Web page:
Since UCLA and Southern California decided to move to the Big Ten a week ago, the college sports world has been upside down. It seems as if there are as many rumors about the next big move as there are schools that would be impacted, and there is at least one rumor that includes Las Vegas.
There is a rumor that UNLV will join the Big 12 or the Pac-12, but that is not true. The Running Rebels have a better chance of getting Randall Cunningham or Ickey Woods back in uniform than they have of getting an invite to a major football conference. Instead, it involves the remnants of the Pac-12 joining what is being called a “loose partnership” with the ACC, and the top teams from those conferences playing in a championship game that would take place at Las Vegas, which is currently where the annual Pac-12 championship game takes place.
John Canzano, an Oregon-based sports writer, has been reporting on this for the past couple of days, and one of the reasons it makes sense is that the Atlantic Coast Conference has 10 markets that have more than one million television households.
Bruce Haring, my copy editor, told me that market size doesn’t have the same cache since apps and streaming services have helped to expand the audience that can watch games.
The ACC is in the crosshairs and at a crossroads. The SEC and Big Ten are ahead of the conference and it has schools that could easily slide into either conference, which could leave the rest of the conference in the rubble.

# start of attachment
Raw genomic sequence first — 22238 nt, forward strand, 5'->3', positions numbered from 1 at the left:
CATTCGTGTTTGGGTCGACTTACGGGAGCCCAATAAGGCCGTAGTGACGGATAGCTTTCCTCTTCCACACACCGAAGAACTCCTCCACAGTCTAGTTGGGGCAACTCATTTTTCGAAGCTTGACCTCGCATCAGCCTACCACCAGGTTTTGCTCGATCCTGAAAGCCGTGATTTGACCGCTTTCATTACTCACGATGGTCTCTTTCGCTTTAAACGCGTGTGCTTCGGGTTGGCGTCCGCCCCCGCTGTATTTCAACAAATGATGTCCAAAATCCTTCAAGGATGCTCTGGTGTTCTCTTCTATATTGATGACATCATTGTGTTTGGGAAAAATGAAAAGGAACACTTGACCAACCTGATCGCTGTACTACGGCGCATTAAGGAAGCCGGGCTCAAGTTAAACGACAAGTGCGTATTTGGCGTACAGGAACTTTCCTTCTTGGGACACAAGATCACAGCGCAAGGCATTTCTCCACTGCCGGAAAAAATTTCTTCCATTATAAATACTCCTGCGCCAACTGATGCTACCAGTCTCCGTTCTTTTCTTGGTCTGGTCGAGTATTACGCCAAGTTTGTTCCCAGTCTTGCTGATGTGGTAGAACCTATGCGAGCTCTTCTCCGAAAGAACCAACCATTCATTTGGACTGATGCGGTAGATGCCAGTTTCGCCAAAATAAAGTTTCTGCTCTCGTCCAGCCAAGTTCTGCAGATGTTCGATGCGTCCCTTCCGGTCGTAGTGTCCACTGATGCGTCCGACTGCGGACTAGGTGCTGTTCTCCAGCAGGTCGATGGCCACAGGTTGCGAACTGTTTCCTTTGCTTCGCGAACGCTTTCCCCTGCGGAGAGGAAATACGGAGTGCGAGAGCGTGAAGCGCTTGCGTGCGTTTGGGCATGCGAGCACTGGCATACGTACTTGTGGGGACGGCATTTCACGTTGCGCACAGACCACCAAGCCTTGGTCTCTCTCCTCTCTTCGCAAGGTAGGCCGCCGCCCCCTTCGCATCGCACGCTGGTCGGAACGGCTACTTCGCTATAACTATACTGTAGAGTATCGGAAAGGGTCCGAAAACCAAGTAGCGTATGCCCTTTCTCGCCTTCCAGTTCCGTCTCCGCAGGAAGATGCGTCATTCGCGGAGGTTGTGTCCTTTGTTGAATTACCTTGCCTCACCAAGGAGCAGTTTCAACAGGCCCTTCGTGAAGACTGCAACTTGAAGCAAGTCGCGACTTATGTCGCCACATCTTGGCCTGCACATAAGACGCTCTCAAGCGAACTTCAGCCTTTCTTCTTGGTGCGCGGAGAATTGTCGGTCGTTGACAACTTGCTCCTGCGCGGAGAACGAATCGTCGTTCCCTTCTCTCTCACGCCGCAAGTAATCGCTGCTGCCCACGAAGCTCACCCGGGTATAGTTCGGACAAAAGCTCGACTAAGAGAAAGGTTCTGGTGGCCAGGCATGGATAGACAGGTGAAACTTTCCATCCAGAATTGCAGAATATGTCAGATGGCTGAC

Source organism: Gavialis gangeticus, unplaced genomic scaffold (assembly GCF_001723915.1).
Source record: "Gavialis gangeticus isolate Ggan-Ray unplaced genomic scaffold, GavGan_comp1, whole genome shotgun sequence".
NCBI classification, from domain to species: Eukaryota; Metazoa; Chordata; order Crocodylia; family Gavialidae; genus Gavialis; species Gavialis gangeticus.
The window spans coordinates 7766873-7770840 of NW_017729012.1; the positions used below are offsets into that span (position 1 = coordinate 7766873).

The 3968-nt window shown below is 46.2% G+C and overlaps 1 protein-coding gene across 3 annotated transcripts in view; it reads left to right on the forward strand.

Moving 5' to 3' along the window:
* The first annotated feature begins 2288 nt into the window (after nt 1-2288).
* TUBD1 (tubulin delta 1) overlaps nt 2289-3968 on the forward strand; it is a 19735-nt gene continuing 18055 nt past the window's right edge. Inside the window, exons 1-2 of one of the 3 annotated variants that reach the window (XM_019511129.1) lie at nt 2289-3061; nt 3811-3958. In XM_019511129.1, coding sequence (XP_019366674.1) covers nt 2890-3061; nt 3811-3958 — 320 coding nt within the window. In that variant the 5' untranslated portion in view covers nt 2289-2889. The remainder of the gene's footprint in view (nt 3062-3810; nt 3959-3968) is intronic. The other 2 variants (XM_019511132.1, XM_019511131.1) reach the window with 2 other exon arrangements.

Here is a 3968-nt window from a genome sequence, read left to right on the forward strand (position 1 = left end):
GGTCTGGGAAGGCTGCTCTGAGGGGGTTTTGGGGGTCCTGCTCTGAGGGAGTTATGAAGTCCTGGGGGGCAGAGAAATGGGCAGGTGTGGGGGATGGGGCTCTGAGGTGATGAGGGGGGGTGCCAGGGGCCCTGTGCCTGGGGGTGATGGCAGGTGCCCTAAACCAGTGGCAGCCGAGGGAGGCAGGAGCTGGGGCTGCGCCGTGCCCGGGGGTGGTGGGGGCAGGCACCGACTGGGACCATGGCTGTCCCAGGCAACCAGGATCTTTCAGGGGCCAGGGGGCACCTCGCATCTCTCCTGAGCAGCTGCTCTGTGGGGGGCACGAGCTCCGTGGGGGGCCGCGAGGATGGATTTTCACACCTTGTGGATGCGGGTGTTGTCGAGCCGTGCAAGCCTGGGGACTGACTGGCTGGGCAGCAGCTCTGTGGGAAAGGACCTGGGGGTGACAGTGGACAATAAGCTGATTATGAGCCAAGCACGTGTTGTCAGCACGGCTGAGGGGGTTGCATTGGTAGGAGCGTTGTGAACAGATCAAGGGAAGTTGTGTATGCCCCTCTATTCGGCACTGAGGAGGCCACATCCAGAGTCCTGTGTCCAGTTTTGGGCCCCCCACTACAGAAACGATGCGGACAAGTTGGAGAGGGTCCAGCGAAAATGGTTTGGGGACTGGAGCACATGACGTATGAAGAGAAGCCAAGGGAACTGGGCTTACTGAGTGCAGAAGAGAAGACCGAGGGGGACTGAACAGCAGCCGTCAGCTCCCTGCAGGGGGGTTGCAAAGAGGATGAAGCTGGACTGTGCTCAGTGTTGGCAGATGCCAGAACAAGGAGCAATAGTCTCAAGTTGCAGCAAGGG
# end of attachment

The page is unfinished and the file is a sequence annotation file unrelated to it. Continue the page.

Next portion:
The grant-of-rights agreement between the schools has prevented that from happening. It is a poison pill designed to deter defections by giving the conference rights to media revenues even if the school leaves for another league.
If the revenue gap between the SEC and Big Ten gets to the point where a school could buy out its grant-of-rights agreement, then the ACC could be in trouble.
The Fighting Irish have a television contract with NBC. Notre Dame may have to choose between football independence and a chance to remain relevant for a national championship, as the top of the college football pyramid shrinks.
It is possible that Notre Dame will bolt for the Big Ten if that happens.
This is not a sports betting story for now. This is a story that involves a few dozen major colleges and the major television networks, and it will probably end with the networks giving more money to a smaller number of schools.
It is possible that a sportsbook could get involved. The college athletics landscape is changing dramatically before our eyes despite the fact that the NCAA has not done what its fellow plaintiffs in the landmark PASPA case have done by becoming full-on partners with legally licensed sports betting operators.
Student-athletes now have the ability to monetize their talent and fame through name-image-and-likeness deals, in addition to the seemingly never-ending rounds of realignment. For some, it is a six-figure or more paycheck, and it is a further erosion of the image that college sports are amateur events.
Is there a time when a sportsbook approaches a conference that is on the verge of going under, with a partnership offer that would give the schools a new revenue stream that could help bridge the gap between its peers?
It is unlikely that something like that will happen in the near future. Last week, no one thought USC and UCLA would leave the conference.
UNLV has a better chance of getting Randall Cunningham or Ickey Woods back in uniform than they have of getting an invite to a major football conference. UCLA and Southern California pulled their shocking move to the Big Ten a week ago. The ACC right now is both at a crossroads and in the crosshairs.